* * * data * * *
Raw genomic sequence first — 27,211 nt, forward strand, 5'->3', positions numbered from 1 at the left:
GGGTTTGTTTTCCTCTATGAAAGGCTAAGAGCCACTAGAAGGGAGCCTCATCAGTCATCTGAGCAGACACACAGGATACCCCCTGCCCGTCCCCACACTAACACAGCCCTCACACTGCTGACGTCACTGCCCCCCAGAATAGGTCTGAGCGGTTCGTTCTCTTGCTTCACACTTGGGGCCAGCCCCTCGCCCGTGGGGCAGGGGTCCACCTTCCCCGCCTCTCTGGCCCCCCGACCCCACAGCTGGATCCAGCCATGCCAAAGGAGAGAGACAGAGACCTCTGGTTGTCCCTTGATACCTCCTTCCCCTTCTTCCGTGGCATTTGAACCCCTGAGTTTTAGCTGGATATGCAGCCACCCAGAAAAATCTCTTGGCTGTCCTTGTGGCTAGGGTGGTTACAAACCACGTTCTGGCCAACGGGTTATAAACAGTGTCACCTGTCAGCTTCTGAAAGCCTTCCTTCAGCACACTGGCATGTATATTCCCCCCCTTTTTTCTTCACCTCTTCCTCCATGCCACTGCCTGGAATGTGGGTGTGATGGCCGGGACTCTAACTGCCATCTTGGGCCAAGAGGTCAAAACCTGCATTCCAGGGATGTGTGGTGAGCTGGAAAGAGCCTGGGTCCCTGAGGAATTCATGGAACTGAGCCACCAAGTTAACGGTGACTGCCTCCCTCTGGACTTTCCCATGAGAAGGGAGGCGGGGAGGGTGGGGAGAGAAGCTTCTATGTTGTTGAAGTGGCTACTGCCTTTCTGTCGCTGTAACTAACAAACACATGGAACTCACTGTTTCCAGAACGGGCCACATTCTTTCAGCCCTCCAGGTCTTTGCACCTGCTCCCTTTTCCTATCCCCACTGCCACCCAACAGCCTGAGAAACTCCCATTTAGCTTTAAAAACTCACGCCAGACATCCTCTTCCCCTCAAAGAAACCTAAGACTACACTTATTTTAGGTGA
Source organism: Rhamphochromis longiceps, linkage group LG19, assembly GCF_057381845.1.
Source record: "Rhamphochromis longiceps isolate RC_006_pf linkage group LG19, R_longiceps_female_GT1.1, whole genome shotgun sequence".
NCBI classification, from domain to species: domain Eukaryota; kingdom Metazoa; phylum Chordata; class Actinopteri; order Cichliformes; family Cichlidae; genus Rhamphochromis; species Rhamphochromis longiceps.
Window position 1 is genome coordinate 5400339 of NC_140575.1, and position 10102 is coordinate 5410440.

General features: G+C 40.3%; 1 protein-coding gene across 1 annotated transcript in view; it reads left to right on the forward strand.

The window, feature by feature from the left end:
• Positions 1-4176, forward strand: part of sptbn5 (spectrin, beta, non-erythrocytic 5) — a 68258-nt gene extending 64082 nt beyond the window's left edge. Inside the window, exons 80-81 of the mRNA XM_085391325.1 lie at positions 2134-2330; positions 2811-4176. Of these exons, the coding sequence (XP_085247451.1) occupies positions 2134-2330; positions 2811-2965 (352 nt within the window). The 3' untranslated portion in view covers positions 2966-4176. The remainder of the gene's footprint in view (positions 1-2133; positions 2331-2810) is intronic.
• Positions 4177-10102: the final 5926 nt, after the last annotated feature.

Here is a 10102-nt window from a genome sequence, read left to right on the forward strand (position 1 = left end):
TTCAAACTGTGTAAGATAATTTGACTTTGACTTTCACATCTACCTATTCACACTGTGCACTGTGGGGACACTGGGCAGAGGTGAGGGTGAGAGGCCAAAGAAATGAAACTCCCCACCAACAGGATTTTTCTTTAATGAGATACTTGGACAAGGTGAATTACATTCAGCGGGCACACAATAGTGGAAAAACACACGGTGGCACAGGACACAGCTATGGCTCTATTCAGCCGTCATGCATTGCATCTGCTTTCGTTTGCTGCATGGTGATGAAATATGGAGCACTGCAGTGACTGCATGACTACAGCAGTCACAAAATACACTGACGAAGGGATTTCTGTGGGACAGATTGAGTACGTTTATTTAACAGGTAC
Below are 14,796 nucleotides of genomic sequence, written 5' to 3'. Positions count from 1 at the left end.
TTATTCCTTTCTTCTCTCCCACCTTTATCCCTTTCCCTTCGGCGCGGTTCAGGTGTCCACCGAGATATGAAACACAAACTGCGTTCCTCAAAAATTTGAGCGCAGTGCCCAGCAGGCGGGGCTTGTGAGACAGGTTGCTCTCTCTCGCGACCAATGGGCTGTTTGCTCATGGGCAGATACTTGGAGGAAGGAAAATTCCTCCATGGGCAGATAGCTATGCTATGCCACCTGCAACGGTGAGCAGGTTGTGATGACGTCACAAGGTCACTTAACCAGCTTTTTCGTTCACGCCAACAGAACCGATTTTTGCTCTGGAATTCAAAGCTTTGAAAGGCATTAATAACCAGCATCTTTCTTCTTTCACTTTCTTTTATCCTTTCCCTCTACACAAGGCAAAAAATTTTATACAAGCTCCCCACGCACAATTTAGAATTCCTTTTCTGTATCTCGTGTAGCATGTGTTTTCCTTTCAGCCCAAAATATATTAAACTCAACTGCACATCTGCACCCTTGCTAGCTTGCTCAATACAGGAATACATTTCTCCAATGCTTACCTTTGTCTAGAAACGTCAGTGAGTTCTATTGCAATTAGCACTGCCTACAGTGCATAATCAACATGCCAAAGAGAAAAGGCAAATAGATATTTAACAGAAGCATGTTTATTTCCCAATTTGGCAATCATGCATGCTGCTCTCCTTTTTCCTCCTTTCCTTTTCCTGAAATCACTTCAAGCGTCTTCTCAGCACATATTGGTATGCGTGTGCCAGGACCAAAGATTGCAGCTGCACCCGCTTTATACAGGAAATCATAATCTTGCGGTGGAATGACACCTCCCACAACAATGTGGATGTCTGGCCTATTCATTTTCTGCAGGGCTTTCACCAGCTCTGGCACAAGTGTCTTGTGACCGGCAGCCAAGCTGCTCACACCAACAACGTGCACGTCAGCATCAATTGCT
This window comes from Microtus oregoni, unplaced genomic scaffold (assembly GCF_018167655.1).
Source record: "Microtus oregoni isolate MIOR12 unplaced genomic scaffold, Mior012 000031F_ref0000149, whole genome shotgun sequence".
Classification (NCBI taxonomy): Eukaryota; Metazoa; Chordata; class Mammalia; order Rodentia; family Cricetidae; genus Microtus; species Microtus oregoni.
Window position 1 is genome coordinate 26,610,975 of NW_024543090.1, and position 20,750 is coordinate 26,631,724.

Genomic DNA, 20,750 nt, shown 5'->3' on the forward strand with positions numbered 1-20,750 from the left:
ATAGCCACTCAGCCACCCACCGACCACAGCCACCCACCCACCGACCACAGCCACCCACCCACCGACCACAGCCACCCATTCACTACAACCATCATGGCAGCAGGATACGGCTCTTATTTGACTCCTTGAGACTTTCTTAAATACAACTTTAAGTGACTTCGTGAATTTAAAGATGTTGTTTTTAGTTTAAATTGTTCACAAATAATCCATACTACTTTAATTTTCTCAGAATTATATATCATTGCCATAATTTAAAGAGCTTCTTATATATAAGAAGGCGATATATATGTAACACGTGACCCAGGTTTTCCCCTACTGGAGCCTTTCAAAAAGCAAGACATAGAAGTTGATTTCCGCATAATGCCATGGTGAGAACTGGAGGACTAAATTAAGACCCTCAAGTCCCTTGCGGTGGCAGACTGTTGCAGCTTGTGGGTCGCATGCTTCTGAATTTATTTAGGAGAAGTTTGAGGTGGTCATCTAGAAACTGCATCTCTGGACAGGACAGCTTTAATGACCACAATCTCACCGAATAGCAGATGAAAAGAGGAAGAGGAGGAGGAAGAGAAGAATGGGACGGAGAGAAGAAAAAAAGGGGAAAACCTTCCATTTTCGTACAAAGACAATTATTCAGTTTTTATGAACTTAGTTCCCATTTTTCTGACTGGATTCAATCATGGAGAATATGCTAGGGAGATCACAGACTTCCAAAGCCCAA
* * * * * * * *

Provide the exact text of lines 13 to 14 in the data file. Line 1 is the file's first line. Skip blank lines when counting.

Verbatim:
Below are 14,796 nucleotides of genomic sequence, written 5' to 3'. Positions count from 1 at the left end.
TTATTCCTTTCTTCTCTCCCACCTTTATCCCTTTCCCTTCGGCGCGGTTCAGGTGTCCACCGAGATATGAAACACAAACTGCGTTCCTCAAAAATTTGAGCGCAGTGCCCAGCAGGCGGGGCTTGTGAGACAGGTTGCTCTCTCTCGCGACCAATGGGCTGTTTGCTCATGGGCAGATACTTGGAGGAAGGAAAATTCCTCCATGGGCAGATAGCTATGCTATGCCACCTGCAACGGTGAGCAGGTTGTGATGACGTCACAAGGTCACTTAACCAGCTTTTTCGTTCACGCCAACAGAACCGATTTTTGCTCTGGAATTCAAAGCTTTGAAAGGCATTAATAACCAGCATCTTTCTTCTTTCACTTTCTTTTATCCTTTCCCTCTACACAAGGCAAAAAATTTTATACAAGCTCCCCACGCACAATTTAGAATTCCTTTTCTGTATCTCGTGTAGCATGTGTTTTCCTTTCAGCCCAAAATATATTAAACTCAACTGCACATCTGCACCCTTGCTAGCTTGCTCAATACAGGAATACATTTCTCCAATGCTTACCTTTGTCTAGAAACGTCAGTGAGTTCTATTGCAATTAGCACTGCCTACAGTGCATAATCAACATGCCAAAGAGAAAAGGCAAATAGATATTTAACAGAAGCATGTTTATTTCCCAATTTGGCAATCATGCATGCTGCTCTCCTTTTTCCTCCTTTCCTTTTCCTGAAATCACTTCAAGCGTCTTCTCAGCACATATTGGTATGCGTGTGCCAGGACCAAAGATTGCAGCTGCACCCGCTTTATACAGGAAATCATAATCTTGCGGTGGAATGACACCTCCCACAACAATGTGGATGTCTGGCCTATTCATTTTCTGCAGGGCTTTCACCAGCTCTGGCACAAGTGTCTTGTGACCGGCAGCCAAGCTGCTCACACCAACAACGTGCACGTCAGCATCAATTGCT